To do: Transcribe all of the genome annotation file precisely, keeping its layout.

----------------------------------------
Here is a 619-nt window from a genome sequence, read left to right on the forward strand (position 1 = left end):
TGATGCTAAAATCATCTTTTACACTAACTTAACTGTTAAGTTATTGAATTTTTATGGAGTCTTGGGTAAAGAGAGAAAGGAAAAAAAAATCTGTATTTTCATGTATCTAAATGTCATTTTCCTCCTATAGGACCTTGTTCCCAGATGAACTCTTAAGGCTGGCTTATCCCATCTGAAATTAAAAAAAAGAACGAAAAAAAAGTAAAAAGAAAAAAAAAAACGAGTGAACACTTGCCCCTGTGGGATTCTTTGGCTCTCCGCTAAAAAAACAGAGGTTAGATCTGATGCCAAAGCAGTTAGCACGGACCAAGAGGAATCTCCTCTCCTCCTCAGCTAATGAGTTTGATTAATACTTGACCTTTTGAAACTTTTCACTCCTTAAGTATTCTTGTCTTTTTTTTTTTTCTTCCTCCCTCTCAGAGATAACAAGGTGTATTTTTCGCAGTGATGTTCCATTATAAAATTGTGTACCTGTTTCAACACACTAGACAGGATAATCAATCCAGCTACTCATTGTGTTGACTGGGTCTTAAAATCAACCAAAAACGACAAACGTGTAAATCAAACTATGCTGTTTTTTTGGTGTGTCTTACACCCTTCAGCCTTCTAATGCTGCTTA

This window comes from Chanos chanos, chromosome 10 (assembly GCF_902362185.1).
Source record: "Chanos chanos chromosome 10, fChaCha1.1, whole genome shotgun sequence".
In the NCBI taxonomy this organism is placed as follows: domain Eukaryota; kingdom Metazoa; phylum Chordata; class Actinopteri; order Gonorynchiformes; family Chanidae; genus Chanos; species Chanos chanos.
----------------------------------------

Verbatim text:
Here is a 619-nt window from a genome sequence, read left to right on the forward strand (position 1 = left end):
TGATGCTAAAATCATCTTTTACACTAACTTAACTGTTAAGTTATTGAATTTTTATGGAGTCTTGGGTAAAGAGAGAAAGGAAAAAAAAATCTGTATTTTCATGTATCTAAATGTCATTTTCCTCCTATAGGACCTTGTTCCCAGATGAACTCTTAAGGCTGGCTTATCCCATCTGAAATTAAAAAAAAGAACGAAAAAAAAGTAAAAAGAAAAAAAAAAACGAGTGAACACTTGCCCCTGTGGGATTCTTTGGCTCTCCGCTAAAAAAACAGAGGTTAGATCTGATGCCAAAGCAGTTAGCACGGACCAAGAGGAATCTCCTCTCCTCCTCAGCTAATGAGTTTGATTAATACTTGACCTTTTGAAACTTTTCACTCCTTAAGTATTCTTGTCTTTTTTTTTTTTCTTCCTCCCTCTCAGAGATAACAAGGTGTATTTTTCGCAGTGATGTTCCATTATAAAATTGTGTACCTGTTTCAACACACTAGACAGGATAATCAATCCAGCTACTCATTGTGTTGACTGGGTCTTAAAATCAACCAAAAACGACAAACGTGTAAATCAAACTATGCTGTTTTTTTGGTGTGTCTTACACCCTTCAGCCTTCTAATGCTGCTTA

This window comes from Chanos chanos, chromosome 10 (assembly GCF_902362185.1).
Source record: "Chanos chanos chromosome 10, fChaCha1.1, whole genome shotgun sequence".
In the NCBI taxonomy this organism is placed as follows: domain Eukaryota; kingdom Metazoa; phylum Chordata; class Actinopteri; order Gonorynchiformes; family Chanidae; genus Chanos; species Chanos chanos.